Science and Nonsense

From: Richard Loosemore (
Date: Sat Dec 31 2005 - 07:51:00 MST

For anyone who, like me, is really fed up with the recent debate about
parapsychology, I want to make some comments about science and nonsense,
and also make an announcement.

Science is about finding out the truth. You do this by asking
questions, then going out and finding empirical answers by means of
experiments, which you then try to organize into a theoretical framework
that ties the experimental results together.

I was trained as a physicist, and for some reason I don't understand, we
were so thoroughly drilled in this idea that we really took it to heart.
  You know one way this appears? I am fairly sure that I read somewhere
that there are more physicists who are comfortable with the idea that
there is empirical evidence for parapsychological phenomena, than there
are in other sciences. People in other sciences (as well as many
nonscientists) tend to prejudge the issue or make casual accusations of
fraud. Many physicists I know, when told there might be reliable
experimental data, respond with open curiosity. They ask questions and
try to think of other explanations, but when they get some acceptable
answers to their questions, they generally accept that it is a real
possibility. They don't often get abusive. Some of them are intrigued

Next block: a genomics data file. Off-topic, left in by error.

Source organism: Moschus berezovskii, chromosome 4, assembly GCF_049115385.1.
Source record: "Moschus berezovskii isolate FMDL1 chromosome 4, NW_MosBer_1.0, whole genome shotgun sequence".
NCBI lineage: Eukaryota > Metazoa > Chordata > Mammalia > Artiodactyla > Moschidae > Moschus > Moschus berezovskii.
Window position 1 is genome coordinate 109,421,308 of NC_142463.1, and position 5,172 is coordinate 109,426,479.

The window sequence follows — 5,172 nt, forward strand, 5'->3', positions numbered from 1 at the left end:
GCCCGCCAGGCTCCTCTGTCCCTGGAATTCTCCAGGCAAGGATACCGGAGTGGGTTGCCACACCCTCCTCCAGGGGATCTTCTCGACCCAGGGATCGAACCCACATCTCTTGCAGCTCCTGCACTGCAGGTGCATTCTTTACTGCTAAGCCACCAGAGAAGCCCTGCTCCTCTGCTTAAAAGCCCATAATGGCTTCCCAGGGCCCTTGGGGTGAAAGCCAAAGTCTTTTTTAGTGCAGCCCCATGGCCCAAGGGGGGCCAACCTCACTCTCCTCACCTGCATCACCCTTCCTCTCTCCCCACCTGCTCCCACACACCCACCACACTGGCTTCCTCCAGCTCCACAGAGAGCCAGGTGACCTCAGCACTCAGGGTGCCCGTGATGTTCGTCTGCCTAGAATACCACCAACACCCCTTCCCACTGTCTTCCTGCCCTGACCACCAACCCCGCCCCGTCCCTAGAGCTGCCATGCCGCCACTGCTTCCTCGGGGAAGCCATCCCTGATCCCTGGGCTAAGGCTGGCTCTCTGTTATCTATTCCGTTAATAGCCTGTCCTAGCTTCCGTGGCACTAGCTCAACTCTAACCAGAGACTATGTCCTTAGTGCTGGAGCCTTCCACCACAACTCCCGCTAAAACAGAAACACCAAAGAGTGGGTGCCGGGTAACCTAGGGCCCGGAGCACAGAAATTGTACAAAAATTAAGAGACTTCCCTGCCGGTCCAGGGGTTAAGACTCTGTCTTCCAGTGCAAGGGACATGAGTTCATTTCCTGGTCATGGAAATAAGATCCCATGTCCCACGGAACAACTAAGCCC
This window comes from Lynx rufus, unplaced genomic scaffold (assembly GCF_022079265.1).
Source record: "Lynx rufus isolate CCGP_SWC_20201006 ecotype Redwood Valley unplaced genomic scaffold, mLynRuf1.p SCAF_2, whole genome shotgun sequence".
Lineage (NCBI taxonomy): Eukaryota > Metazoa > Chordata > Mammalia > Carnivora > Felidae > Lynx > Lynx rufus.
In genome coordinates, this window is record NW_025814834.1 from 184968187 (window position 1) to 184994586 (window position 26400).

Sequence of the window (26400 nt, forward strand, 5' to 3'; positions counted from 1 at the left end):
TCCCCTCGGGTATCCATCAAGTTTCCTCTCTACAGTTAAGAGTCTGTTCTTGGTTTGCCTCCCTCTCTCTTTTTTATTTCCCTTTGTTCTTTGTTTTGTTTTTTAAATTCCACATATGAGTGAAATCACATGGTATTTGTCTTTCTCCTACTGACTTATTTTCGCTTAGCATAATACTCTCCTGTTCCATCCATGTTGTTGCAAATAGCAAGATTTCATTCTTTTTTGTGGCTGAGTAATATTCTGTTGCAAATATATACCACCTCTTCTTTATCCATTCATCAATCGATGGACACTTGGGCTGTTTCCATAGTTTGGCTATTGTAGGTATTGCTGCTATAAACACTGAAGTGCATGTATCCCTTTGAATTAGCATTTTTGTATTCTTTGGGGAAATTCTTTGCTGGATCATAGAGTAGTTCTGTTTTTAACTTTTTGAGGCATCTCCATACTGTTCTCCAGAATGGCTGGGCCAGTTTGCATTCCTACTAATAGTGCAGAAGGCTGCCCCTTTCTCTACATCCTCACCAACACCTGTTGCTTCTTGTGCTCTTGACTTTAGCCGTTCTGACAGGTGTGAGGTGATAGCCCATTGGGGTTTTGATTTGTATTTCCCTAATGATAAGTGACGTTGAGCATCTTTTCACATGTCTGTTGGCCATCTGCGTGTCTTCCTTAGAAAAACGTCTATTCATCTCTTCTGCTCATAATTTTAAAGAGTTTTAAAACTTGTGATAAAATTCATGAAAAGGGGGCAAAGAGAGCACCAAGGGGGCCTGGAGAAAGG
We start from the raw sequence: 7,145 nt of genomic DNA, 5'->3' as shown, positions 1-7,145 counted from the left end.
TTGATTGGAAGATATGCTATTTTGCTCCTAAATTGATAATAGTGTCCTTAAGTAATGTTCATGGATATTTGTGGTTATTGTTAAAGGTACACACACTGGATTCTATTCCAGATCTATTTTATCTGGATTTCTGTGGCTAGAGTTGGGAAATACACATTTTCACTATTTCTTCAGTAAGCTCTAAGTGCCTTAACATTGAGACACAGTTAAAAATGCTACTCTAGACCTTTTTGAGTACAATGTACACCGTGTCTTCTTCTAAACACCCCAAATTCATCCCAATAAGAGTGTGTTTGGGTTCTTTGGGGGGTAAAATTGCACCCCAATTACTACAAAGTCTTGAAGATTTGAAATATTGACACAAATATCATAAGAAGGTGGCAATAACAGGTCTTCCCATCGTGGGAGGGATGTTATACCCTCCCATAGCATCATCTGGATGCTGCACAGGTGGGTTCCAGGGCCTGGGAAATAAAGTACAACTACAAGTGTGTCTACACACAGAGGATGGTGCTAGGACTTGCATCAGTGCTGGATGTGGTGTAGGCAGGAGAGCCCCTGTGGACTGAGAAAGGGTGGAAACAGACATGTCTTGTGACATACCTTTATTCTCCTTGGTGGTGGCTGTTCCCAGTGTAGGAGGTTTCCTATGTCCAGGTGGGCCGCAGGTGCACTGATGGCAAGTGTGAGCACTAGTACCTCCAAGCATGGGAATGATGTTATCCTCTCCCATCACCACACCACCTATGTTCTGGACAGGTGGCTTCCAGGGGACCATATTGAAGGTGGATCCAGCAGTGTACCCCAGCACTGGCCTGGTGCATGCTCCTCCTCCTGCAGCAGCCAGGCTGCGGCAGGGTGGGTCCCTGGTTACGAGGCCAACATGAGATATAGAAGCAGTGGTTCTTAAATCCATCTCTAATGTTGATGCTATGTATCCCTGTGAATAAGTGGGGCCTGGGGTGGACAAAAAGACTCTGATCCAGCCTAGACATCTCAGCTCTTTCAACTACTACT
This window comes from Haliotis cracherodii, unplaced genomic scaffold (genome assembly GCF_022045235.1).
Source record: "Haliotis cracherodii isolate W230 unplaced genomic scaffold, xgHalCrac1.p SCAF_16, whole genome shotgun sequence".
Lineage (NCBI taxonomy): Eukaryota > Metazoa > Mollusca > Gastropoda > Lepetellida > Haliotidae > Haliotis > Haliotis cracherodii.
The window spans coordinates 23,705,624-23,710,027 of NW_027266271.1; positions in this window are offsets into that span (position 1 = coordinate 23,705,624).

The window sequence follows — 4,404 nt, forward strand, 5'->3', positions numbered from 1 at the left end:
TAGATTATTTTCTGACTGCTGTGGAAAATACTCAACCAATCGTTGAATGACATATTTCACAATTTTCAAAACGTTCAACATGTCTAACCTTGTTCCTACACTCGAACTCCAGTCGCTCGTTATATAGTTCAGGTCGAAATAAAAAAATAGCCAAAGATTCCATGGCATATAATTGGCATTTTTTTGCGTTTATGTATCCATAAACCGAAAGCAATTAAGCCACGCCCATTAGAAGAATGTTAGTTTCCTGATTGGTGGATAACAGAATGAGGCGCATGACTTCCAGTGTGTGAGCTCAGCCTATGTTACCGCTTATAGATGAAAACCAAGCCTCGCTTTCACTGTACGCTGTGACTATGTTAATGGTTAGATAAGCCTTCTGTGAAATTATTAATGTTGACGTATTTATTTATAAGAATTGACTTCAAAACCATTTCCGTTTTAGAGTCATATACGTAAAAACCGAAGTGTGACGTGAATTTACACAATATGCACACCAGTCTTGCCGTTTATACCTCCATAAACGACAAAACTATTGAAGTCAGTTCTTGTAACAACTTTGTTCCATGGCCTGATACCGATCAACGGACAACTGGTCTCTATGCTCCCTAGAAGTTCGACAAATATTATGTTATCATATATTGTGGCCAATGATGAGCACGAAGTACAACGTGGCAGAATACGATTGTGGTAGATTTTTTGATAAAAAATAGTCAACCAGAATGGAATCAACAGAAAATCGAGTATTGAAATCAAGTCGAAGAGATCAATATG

enough that they try to do some experiments themselves, to see if it
will work for them (that is what happened to me). In fact, among the
people who got involved in the Cambridge University Society for
Psychical Research, a surprisingly large percentage were physicists.

If this were just an observation about psi, it would not be of much
relevance to this list (except inasmuch as people here debate the nature
of consciousness a lot), but my real point is that this kind of attitude
to science applies to other things like the debate about how to build
artificial minds. Frequently I find myself confronted by people who
assert their beliefs about Artificial Intelligence as if those beliefs
were facts, just because many people accept them. And when I try to
point out ways in which such "facts" could be open to challenge or
investigation, the abuse starts.

I am amazed by this attitude, and I wonder if it is just a feature of
the particular individuals who dominate this list, or if it is
widespread among software people, or singularity people?

Either way, I am close to the end of my tether.

I have better things to do than teach the basic rules of scientific
conduct to a small group of noisy people who should know better.

In the next few days I am going to set up a forum where singularity
issues can be debated and investigated in a more mature form.

Richard Loosemore.

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